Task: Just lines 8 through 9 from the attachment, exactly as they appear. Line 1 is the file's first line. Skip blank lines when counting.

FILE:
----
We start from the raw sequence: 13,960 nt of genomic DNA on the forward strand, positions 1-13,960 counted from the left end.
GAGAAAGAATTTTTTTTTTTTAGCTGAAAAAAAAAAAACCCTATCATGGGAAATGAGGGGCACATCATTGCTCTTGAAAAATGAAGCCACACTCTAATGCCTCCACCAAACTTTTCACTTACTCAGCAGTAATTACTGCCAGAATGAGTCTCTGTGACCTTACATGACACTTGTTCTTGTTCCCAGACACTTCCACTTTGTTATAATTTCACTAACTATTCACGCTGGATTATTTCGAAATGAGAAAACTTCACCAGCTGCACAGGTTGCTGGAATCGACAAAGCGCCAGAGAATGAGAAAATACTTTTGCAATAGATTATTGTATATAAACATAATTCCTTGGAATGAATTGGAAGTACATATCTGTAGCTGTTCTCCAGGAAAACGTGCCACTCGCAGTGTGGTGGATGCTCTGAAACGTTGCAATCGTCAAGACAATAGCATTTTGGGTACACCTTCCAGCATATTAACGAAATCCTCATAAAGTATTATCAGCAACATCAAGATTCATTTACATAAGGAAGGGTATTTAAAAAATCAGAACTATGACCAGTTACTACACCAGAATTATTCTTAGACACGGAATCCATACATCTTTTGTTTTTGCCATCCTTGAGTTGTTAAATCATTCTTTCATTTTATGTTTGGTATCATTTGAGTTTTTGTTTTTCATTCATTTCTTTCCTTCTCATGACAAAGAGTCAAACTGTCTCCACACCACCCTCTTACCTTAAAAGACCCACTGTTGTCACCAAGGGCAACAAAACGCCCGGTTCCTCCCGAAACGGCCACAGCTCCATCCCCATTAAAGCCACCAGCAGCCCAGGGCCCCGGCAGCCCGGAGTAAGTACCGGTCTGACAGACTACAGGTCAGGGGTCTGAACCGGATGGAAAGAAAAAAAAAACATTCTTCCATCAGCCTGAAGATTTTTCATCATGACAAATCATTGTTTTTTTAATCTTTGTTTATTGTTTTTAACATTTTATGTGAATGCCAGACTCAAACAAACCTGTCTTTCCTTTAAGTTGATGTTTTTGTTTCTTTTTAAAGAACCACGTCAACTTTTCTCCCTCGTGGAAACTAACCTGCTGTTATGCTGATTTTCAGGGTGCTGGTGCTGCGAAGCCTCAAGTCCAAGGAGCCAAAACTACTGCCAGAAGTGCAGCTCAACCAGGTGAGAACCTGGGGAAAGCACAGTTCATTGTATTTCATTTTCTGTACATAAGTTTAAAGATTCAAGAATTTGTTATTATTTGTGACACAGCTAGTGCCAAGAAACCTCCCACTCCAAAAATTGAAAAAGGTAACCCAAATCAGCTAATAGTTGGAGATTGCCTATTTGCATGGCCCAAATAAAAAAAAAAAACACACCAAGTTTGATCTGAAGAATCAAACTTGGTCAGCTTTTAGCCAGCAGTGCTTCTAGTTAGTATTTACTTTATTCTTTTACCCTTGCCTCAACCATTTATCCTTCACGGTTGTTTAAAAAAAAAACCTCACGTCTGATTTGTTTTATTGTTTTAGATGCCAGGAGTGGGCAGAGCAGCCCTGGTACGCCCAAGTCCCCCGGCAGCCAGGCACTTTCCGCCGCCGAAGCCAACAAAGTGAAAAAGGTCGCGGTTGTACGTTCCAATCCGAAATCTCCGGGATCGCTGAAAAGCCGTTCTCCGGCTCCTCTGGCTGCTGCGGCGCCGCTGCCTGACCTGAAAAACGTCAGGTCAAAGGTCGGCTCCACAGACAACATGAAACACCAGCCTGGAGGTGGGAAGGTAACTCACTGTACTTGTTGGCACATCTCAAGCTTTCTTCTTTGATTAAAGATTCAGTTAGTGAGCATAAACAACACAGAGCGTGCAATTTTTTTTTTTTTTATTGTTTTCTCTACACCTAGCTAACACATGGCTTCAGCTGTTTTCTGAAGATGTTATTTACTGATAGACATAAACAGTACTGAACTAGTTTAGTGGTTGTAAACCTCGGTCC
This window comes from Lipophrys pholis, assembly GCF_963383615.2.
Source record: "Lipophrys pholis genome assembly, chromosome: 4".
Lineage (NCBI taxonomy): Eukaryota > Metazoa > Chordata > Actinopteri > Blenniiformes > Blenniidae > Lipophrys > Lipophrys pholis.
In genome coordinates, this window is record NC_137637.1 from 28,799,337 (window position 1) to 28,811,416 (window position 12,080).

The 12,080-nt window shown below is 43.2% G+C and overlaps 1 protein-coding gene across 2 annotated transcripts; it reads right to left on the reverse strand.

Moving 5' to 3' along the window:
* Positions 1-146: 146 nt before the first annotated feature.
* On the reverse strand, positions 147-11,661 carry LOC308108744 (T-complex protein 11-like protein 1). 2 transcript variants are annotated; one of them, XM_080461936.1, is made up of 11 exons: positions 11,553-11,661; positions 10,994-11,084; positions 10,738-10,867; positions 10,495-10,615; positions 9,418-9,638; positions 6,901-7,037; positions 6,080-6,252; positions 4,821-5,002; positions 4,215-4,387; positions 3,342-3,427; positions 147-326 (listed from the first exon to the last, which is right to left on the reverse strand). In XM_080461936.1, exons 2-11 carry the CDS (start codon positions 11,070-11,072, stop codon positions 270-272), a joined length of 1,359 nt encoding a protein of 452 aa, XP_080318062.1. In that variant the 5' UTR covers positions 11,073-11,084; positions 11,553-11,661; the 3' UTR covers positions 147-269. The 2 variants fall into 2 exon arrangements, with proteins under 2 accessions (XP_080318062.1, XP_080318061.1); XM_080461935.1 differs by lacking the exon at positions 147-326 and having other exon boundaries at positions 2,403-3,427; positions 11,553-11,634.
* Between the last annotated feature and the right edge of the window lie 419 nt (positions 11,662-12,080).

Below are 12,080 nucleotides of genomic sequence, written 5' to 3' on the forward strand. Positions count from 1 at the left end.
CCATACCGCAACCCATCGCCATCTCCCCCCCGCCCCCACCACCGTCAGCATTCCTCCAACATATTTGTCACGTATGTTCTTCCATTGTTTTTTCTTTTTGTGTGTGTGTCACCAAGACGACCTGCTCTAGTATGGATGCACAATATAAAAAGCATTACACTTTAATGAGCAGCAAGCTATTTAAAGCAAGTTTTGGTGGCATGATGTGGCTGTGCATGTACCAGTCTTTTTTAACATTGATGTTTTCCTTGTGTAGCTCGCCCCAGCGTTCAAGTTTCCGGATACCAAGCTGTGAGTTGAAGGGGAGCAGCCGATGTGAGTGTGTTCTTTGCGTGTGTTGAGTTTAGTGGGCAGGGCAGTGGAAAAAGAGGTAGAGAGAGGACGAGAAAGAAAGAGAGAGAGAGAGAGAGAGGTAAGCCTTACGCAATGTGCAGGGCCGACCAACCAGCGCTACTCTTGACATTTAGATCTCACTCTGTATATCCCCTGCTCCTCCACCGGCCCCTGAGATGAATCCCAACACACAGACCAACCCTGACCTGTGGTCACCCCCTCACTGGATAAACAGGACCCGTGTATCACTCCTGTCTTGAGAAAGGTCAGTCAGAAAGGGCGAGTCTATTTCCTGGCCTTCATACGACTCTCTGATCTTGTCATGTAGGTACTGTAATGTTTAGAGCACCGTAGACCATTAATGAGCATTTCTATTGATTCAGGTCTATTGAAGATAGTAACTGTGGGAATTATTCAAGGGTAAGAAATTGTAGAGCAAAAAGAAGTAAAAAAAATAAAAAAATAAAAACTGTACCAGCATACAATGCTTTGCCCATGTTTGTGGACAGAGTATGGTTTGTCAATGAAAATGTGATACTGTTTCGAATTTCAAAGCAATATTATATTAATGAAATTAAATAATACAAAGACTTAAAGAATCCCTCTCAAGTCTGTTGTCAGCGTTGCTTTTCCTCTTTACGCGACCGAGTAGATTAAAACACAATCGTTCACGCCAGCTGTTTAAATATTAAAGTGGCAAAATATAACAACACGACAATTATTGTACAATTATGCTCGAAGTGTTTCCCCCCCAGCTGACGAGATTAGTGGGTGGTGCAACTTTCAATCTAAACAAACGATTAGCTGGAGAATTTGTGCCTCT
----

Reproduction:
Moving 5' to 3' along the window:
* Positions 1-146: 146 nt before the first annotated feature.